BALTIMORE — Searchers yesterday found the roof of a water taxi that capsized and sank, giving them a promising site to look for the bodies of three Virginia residents missing for nearly a week.
An 8-pound robotic video camera working with sonar equipment helped find the 25-by-8-foot roof and six objects nearby that divers needed to investigate to see if they were bodies, Baltimore City Fire Department Chief William Goodwin said.
He called the discovery of the roof in the water near Fort McHenry the “most significant find of the week.”
The Seaport Taxi flipped last Saturday in a sudden thunderstorm with wind gusts up to 55 mph, sending all 25 persons on board into chilly, choppy water. Two died after they were rescued and three remain missing.
The robotic camera that swims through the water saw the roof section yesterday morning, said Bob Christ, the owner of Seatrepid, a marine engineering firm that owns the camera.
He said the discovery of a large piece of debris from the water taxi gave searchers a focus for the rest of the operation.
“The significance of finding the roof is the actual spot of a debris field,” Mr. Christ said. “That’s going to be the beginning data point where we base all of our searches.”
Crews planned to bring the roof to the surface, put it on a barge and bring it to shore. It was to be turned over to the National Transportation Safety Board for its investigation of the accident.
Mr. Christ’s company and Marine Sonic Technology, a sonar equipment manufacturing firm based in White Marsh, Va., lent the equipment and donated their workers’ time to find the search targets.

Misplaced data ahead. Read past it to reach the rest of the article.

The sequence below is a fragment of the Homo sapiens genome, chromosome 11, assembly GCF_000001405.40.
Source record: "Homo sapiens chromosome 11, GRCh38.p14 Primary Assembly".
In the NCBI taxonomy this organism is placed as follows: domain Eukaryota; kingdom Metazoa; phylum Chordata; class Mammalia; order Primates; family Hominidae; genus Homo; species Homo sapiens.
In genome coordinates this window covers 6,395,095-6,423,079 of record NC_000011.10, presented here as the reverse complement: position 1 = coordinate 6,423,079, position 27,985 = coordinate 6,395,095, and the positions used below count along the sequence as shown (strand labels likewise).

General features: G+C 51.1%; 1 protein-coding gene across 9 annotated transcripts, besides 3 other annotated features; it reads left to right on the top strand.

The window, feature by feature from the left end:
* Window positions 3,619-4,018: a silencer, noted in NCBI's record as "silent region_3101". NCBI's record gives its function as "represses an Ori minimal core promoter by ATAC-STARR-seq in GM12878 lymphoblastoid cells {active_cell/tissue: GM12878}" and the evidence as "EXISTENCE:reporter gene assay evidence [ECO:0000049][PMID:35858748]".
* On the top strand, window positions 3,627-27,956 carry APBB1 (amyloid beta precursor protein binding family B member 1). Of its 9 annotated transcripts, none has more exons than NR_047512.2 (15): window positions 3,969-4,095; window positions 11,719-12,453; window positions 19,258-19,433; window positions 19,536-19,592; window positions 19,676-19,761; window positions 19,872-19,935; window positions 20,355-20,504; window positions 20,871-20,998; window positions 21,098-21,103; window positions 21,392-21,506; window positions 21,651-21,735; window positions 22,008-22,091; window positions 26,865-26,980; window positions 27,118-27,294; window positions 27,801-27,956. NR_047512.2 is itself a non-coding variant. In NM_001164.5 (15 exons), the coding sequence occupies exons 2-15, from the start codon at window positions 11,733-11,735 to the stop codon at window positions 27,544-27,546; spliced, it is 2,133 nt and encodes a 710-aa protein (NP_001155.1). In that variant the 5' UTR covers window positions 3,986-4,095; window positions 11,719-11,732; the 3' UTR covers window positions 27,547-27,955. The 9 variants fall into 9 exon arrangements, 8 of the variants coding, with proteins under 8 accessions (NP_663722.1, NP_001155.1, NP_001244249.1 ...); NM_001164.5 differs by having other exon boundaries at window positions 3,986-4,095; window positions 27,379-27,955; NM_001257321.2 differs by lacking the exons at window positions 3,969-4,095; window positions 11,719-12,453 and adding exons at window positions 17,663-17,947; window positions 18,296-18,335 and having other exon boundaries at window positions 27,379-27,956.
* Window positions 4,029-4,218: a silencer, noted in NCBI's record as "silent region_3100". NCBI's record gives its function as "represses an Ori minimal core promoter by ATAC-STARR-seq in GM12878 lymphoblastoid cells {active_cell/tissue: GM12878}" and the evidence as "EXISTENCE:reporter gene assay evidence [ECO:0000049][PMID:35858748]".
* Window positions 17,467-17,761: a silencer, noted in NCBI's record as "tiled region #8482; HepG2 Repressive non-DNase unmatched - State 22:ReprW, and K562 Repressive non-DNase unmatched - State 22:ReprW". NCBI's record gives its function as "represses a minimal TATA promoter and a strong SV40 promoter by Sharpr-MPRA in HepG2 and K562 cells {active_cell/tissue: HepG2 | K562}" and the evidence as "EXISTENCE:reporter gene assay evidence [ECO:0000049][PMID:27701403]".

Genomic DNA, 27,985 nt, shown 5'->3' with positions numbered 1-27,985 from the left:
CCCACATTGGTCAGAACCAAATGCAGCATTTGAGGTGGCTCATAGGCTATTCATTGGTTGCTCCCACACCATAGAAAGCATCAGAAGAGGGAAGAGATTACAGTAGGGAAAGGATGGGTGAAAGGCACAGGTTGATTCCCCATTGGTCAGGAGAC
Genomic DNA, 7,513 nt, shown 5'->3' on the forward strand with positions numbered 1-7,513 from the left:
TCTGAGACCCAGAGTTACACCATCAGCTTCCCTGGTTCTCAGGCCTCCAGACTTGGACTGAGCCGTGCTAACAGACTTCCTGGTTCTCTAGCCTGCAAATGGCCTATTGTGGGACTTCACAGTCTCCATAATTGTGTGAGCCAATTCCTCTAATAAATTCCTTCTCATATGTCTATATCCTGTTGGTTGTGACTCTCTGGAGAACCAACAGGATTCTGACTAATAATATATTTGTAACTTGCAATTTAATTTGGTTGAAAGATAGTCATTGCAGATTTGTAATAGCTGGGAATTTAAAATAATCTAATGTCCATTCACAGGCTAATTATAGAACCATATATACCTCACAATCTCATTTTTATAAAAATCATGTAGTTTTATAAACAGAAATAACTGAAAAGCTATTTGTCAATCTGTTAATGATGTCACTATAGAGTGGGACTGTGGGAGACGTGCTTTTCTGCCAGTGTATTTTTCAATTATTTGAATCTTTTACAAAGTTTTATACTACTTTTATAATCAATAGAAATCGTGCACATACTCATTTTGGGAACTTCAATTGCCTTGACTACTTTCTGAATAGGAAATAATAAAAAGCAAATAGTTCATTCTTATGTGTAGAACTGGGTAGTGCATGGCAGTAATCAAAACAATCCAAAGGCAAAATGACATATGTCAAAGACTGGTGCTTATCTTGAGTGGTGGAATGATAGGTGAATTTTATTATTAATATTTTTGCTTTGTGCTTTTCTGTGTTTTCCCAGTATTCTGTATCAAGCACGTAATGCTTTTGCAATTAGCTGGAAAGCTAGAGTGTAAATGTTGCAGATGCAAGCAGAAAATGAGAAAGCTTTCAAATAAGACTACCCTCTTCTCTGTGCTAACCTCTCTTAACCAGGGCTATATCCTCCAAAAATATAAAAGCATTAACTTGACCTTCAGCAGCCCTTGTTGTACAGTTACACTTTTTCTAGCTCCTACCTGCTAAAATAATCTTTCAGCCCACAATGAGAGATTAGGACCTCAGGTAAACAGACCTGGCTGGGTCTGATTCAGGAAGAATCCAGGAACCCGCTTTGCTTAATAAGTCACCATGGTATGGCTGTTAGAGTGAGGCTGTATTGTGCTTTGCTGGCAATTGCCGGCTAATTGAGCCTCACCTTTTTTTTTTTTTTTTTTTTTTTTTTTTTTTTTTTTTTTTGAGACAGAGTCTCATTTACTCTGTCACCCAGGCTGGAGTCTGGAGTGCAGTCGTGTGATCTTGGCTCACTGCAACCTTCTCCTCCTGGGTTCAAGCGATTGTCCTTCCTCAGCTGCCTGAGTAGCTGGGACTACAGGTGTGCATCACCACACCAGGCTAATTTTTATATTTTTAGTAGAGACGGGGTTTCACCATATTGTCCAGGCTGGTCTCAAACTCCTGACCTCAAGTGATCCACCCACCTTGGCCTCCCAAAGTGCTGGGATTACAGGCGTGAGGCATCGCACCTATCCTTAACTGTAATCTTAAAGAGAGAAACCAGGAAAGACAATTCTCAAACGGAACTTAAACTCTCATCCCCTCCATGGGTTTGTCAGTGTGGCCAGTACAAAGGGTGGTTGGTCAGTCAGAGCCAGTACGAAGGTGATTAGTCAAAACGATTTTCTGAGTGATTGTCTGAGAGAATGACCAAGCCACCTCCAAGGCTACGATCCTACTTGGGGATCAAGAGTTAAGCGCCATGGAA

“It takes a trained eye, a skilled hand and a couple of dollars and cents, which we didn’t have at our disposal,” Chief Goodwin said.
In addition to the equipment donated by private companies, a Navy ship was on the scene yesterday with an underwater camera of its own. It was checking on 14 search sites identified Thursday by a robotic submarine.
Searchers have struggled during the past week with cold temperatures and murky waters. Promising targets at the bottom of the harbor in recent days turned out to be tree stumps, lumber and mounds of dirt.
The debris found yesterday was clearly from the water taxi because the video camera showed writing and a sign with instructions, markings that were known to be on the capsized vessel, Chief Goodwin said.
Missing are Northern Virginia residents Corinne J. Schillings and Andrew Roccella, both 26, and 6-year-old Daniel Bentrem of Harrisonburg, Va.
Daniel’s sister, 8-year-old Sarah Bentrem, was the only victim still in the hospital; she remained in critical condition yesterday. The children were on the water taxi with their parents and 7-year-old sister.
Strong gusts flipped the boat as the captain attempted to steer it to shore after receiving a radio warning of the storm from the Living Classrooms Foundation, which operates the Seaport Taxi fleet. There were lifejackets on board for everyone, but passengers are not required to wear them.
For a second day yesterday, the Living Classrooms Foundation canceled the resumption of Seaport Taxi service. Officials with the foundation said service would remain suspended out of respect to the victims.
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